So that’s our cue to recall exactly what the EPA independent science advisers and professional (non-political) staff said about this. 

First, the science advisers, who not only said that keeping the current standard of 75 would be too weak but also that:

…The [science panel] advises that, based on the scientific evidence, a level of 70 ppb provides little margin of safety for the protection of public health, particularly for sensitive subpopulations... At 70 ppb, there is substantial scientific evidence of adverse effects as detailed in the charge question responses, including decrease in lung function, increase in respiratory symptoms, and increase in airway inflammation. Although a level of 70 ppb is more protective of public health than the current standard, it may not meet the statutory requirement to protect public health with an adequate margin of safety… the recommended lower bound of 60 ppb would certainly offer more public health protection than levels of 70 ppb or 65 ppb and would provide an adequate margin of safety. Thus, our policy advice is to set the level of the standard lower than 70 ppb within a range down to 60    http://1.usa.gov/1pGKtjO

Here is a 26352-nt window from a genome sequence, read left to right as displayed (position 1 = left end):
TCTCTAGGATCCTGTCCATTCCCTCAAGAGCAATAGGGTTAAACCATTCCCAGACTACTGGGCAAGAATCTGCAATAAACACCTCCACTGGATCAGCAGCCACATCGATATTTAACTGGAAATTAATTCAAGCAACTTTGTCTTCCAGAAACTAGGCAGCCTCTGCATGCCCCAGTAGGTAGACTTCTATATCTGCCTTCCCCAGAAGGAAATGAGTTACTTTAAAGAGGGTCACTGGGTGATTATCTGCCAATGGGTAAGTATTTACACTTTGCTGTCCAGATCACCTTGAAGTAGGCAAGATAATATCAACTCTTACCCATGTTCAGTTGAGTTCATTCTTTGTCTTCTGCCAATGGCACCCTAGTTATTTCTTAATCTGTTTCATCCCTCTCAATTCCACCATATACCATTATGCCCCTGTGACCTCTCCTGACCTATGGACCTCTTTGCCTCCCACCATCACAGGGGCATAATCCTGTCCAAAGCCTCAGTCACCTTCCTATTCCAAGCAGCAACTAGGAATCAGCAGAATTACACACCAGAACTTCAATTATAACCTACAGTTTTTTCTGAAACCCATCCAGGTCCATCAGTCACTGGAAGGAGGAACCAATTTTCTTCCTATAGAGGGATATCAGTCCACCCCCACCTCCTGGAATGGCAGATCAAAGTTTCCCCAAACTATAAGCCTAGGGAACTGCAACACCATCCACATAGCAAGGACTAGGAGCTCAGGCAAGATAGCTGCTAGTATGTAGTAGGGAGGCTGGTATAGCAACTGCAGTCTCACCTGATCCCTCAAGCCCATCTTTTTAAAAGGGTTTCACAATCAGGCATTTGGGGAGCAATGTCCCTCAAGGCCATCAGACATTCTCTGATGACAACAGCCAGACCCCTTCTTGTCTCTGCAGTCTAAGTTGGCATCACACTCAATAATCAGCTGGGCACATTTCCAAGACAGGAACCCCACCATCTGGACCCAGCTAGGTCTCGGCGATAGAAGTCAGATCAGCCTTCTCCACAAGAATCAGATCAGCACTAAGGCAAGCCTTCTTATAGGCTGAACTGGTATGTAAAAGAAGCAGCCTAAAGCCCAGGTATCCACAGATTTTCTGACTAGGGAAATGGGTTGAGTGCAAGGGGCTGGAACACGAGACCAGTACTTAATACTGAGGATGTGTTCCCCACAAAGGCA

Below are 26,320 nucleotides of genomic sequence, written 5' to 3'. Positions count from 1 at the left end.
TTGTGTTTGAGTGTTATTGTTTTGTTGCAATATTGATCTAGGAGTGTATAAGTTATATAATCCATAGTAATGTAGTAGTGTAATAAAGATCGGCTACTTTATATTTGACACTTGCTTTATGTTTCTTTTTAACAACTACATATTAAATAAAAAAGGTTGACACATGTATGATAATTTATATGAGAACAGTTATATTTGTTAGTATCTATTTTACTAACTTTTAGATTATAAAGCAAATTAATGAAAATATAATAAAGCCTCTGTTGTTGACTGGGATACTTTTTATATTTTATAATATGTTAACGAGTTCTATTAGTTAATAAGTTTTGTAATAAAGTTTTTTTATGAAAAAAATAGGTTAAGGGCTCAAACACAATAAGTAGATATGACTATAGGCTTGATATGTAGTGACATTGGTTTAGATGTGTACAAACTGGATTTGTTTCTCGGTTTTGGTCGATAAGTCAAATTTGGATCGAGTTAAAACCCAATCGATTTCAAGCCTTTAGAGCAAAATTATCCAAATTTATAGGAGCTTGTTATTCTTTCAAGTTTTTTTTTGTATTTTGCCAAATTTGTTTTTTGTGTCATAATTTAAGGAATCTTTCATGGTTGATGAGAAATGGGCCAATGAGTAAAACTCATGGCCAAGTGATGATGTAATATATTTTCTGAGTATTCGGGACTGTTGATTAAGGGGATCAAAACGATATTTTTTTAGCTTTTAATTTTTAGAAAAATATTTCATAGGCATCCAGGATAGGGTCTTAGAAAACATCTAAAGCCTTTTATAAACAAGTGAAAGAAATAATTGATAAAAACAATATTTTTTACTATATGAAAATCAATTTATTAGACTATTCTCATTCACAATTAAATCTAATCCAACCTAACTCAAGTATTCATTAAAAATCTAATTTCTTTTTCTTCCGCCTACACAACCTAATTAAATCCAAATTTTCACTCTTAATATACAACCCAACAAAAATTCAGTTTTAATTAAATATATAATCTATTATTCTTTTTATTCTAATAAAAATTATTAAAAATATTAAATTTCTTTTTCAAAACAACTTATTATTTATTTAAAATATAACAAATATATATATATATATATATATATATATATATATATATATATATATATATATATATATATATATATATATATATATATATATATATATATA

And now, let’s hear from EPA’s own in-house technical experts:

The available scientific evidence and exposure/risk information provide strong support for considering a primary O3 standard with a revised level in order to increase public health protection, including for at-risk populations and life stages. Staff concludes that it is appropriate in this review to consider a revised primary O3 standard level within the range of 70 ppb to 60 ppb. A standard set within this range would result in important improvements in public protection, compared to the current standard, and couldreasonably be judged to provide an appropriate degree of public health protection…
  http://1.usa.gov/1rxEZLL

In other words, keeping the current smog standard should NOT even be an option on the table.
At least, if EPA is going to base its decision on science, as opposed to politics.